Value of Life in “Moby-Dick” Novel by Melville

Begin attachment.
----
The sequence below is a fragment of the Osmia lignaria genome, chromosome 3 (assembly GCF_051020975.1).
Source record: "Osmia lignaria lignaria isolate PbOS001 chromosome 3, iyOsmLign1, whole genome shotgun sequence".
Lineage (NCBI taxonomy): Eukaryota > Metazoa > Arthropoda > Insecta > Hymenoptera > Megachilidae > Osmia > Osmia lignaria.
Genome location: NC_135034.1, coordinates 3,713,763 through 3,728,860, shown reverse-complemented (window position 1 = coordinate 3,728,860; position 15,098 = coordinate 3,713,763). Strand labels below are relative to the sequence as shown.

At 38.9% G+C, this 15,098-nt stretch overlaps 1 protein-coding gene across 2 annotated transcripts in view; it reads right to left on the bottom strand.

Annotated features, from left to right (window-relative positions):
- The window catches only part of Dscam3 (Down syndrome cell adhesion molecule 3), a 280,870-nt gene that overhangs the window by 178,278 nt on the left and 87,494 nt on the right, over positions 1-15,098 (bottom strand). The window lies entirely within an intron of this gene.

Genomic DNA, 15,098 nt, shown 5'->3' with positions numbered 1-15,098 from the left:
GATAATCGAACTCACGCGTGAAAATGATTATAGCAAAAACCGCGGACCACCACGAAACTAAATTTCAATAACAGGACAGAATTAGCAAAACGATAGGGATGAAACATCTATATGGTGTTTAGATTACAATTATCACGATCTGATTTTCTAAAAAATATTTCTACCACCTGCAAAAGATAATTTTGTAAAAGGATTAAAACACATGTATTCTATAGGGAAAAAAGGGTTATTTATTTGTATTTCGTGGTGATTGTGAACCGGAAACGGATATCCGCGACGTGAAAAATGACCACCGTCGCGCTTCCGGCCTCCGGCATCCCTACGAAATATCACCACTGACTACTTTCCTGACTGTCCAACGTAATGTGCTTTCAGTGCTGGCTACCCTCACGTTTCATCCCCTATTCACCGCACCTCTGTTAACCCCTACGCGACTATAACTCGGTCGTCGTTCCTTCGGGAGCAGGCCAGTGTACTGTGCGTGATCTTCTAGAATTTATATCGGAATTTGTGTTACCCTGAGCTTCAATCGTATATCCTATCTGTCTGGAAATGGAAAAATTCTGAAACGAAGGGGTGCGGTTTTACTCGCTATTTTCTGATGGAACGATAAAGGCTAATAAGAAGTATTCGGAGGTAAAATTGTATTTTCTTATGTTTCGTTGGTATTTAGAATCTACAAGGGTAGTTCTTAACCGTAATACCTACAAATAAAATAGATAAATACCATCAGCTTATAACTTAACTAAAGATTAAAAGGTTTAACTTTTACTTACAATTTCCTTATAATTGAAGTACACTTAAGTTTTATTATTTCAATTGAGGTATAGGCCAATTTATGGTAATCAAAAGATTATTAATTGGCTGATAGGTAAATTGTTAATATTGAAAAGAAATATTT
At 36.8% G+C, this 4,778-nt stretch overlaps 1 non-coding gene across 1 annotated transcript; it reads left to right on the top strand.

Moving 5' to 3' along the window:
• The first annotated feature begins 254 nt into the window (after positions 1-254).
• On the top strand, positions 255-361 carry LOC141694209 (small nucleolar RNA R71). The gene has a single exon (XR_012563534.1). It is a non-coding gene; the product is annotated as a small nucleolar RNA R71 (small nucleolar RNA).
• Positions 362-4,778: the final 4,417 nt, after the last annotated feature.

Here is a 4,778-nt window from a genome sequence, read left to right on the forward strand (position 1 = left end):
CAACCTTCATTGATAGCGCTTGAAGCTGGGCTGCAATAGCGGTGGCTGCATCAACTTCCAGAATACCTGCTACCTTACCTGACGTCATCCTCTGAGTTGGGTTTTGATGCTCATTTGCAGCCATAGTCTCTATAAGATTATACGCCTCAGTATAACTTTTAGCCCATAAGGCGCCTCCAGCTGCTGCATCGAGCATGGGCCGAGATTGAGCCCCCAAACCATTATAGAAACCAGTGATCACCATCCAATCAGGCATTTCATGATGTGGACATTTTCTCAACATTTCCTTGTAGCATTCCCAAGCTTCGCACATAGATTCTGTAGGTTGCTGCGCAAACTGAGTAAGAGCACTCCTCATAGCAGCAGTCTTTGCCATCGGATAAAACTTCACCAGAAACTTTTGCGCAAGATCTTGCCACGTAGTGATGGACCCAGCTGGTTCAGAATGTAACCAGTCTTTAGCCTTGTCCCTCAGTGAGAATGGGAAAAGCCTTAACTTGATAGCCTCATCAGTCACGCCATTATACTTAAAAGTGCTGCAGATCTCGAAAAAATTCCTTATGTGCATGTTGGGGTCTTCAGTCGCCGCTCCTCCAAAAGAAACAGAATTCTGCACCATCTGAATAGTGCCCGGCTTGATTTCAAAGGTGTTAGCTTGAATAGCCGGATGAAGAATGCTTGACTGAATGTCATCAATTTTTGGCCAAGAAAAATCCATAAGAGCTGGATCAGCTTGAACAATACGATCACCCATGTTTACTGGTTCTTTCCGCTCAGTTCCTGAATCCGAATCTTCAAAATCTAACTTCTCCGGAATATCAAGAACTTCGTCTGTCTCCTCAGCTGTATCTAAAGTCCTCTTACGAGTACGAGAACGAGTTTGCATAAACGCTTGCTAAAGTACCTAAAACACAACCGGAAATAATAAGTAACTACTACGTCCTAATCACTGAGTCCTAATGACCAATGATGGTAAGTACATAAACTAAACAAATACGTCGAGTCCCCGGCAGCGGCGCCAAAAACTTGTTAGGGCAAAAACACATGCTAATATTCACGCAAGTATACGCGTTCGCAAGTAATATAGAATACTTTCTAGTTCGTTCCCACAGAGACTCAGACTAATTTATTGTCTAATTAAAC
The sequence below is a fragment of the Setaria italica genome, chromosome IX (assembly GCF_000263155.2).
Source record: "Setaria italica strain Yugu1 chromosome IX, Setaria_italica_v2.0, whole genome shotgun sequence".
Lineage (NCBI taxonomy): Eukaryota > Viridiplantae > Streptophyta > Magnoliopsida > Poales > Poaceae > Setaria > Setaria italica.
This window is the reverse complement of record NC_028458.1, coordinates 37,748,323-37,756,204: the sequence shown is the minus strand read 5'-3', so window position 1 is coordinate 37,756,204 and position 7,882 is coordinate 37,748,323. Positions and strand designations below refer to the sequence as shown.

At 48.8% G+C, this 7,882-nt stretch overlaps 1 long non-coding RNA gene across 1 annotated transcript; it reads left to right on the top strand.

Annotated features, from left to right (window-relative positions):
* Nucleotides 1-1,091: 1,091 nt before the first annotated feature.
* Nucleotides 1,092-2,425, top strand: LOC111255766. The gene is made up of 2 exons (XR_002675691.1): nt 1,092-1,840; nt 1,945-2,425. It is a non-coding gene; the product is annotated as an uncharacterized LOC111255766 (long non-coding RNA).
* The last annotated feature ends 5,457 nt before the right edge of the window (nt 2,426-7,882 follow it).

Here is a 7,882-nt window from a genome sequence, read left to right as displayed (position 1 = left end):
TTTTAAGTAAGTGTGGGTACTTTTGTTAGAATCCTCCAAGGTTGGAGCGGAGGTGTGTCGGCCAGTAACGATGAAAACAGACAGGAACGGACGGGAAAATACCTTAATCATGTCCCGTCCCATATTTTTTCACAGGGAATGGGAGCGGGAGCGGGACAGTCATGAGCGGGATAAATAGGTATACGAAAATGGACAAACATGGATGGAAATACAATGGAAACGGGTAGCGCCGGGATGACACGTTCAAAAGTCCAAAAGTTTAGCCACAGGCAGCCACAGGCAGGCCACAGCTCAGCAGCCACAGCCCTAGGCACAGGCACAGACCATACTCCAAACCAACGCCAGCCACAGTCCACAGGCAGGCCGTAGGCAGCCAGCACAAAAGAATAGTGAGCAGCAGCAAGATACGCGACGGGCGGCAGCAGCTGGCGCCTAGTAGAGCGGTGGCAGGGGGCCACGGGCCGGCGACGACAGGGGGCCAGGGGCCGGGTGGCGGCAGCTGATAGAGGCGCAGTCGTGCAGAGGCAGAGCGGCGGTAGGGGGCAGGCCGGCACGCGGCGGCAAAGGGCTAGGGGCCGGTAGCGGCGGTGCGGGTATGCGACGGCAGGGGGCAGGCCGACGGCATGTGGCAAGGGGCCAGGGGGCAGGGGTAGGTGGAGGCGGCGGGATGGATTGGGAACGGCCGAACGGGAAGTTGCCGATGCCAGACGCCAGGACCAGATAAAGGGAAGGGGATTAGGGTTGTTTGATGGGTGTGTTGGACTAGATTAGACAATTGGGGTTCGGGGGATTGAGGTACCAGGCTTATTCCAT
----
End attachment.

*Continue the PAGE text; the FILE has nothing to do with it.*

In the novel Moby-dick by Herman Melville, the characters of Ishmael and Captain Ahab are in stark contrast to each other. While Ishmael is a young lad on his first voyage on a whaling ship, Ahab is an old, battle worn, veteran whaler. At the start of the novel, Ishmael signs up on the whaling ship with the intention to “see the world”. In contrast, Ahab had lived a harsh life and had seen everything that was there to see and learn as a whaler. As the captain of Pequod, he was responsible for the ship and its crew, but he flouts all rules of whaling in his obsession for revenge put the life of the entire crew of his ship at risk. In contrast, Ishmael was totally ignorant about how whales are caught and is surprised by how much danger it involves. He is so scared after Pequod’s first encounter with a whale that he promptly updates his will. Thus, this essay argues that Ahab’s death at the hands of the white whale was an apt end for a whaler who had spent his life killing whales and was now obsessed with one whale while Ishmael being the sole survivor was justified by the fact that he was still young and innocent in the ways of the world and had a lot more to see in his life.